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Behavioral Economist Richard Thaler wins the Nobel

Richard Thaler, the Father of Behavioral Economics, is the 2017 Nobel Prize winner for Economics. I am happy because honestly, I’ve long been waiting for him to receive this prestigious award.

 Richard Thaler, Father of Behavioral Economics, is the 2017 Nobel Prize Winner for Economics

   Richard Thaler, Father of Behavioral Economics, is the 2017 Nobel Prize Winner for Economics

Behavioral Economics is a relatively new field of science that studies the effect of psychological, social, cognitive and emotional factors on the economic decisions made by individuals and institutions, instead of assuming that humans always decide rationally.

The Nobel prize is a set of annual international awards bestowed in several categories by Swedish and Norwegian institutions in recognition of academic, cultural, and social advances.

There have been others who received the Nobel in the past because of their work in the field of Behavioral Economics. In 2002 it went to Daniel Kahneman, a psychologist whom Richard closely worked with, received the award for his Prospect Theory, a seminal study in the field of B.E. In 2013 the award went to Robert Shiller, economist, Yale professor and author of Irrational Exuberance, a book published at the height of the dot com boom and updated in 2005 to include the housing bubble. He received the award in a three-way tie with Eugene Fama (traditional economist, Efficient Market Hypothesis), and Lars Peter Hansen (Empirical Analysis of Asset Prices)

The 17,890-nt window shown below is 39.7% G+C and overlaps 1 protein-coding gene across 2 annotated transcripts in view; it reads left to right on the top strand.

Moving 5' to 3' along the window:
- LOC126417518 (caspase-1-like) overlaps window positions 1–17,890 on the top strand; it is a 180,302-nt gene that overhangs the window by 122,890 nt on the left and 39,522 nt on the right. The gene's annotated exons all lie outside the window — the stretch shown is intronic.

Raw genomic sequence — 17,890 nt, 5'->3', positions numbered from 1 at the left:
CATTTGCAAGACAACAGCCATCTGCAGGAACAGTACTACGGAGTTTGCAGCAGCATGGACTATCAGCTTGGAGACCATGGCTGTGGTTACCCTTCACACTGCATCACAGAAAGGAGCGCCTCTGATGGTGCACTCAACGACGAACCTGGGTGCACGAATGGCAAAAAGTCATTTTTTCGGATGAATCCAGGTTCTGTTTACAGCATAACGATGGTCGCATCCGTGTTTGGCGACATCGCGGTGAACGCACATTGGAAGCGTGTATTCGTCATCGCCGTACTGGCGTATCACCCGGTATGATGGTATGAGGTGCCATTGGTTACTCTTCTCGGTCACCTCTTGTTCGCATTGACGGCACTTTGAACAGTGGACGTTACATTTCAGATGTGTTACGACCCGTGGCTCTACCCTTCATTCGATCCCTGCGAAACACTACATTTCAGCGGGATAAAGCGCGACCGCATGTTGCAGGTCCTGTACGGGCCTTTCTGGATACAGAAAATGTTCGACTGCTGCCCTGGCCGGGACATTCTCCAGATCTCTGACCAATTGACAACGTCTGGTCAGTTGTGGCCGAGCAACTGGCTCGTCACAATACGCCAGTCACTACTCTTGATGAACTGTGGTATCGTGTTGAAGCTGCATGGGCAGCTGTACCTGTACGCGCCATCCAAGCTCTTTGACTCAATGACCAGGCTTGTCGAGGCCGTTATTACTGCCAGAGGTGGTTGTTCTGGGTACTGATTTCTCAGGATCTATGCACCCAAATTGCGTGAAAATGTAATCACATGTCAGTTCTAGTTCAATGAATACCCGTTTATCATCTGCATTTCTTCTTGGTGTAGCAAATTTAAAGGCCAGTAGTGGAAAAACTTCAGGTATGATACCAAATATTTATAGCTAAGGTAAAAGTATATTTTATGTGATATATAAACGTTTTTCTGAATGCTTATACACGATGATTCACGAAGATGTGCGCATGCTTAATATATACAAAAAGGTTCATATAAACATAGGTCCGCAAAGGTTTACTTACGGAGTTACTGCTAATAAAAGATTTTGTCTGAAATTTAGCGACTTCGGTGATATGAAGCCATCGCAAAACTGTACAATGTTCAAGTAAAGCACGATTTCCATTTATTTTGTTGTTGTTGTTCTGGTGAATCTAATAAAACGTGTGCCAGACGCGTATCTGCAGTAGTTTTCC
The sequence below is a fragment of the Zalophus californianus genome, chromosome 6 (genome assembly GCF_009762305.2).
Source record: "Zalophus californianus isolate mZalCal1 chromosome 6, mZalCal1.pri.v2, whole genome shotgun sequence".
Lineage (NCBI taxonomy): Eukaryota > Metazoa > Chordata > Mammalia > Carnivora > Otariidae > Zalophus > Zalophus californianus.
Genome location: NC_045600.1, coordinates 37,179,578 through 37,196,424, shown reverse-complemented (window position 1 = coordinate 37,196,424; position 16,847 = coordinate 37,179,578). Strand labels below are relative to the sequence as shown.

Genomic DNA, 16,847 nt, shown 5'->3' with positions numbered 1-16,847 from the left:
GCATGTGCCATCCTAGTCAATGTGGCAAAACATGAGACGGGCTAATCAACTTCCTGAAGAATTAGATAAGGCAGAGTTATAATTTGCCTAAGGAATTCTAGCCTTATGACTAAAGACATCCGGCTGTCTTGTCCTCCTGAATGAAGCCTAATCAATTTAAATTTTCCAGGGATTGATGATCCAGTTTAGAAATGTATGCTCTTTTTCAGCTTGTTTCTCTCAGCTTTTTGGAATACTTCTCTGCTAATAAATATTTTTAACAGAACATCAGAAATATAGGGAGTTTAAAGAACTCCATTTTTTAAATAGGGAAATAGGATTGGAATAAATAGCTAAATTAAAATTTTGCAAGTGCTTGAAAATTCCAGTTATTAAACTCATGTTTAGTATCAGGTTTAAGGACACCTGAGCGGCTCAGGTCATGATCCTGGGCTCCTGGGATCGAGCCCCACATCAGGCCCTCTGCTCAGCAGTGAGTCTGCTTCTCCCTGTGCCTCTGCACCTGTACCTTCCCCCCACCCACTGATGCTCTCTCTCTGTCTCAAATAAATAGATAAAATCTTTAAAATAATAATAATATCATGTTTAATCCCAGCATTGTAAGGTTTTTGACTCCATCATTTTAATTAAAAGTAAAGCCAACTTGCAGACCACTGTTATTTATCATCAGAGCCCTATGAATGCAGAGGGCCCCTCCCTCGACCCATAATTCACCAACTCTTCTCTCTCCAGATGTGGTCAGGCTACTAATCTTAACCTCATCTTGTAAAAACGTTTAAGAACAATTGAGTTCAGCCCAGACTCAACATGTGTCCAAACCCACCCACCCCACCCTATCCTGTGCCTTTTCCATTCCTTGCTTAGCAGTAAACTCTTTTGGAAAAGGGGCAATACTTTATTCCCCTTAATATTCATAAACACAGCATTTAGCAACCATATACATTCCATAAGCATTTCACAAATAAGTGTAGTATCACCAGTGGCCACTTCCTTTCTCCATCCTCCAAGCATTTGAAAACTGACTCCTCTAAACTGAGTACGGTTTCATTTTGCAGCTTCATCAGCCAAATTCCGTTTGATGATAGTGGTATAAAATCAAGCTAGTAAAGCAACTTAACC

Other Nobel Prize laureates awarded for their work in Behavioral Economics: Left: Daniel Kahneman, 2002; Right: Robert Shiller, 2013.

Other Nobel Prize laureates awarded for their work in Behavioral Economics: Left: Daniel Kahneman, 2002; Right: Robert Shiller, 2013.

 

And why am I thrilled for Richard to win the award? Because I’ve been following his work since I “discovered” Behavioral Economics in 2010. His first book that I read and continue to re-read is entitled Nudge (Improving Decisions About Health, Wealth and Happiness). He co-wrote it with Harvard law professor Cass Sunstein. This book also caught the attention of many global leaders who have been using it as their guide in policy making.

You know how it is when a book has a great impact on you that you end up writing to its author? I did just that. I wrote to Richard Thaler in 2012 when my husband Marvin registered to run the New York City Marathon and I was going to be his cheerleader. I requested for a possible meet up. This was his reply: “I may be in New York at that time. Unfortunately, it might not work because the marathon is shortly before election day and all of us involved in the Obama campaign will be busy worrying full time!”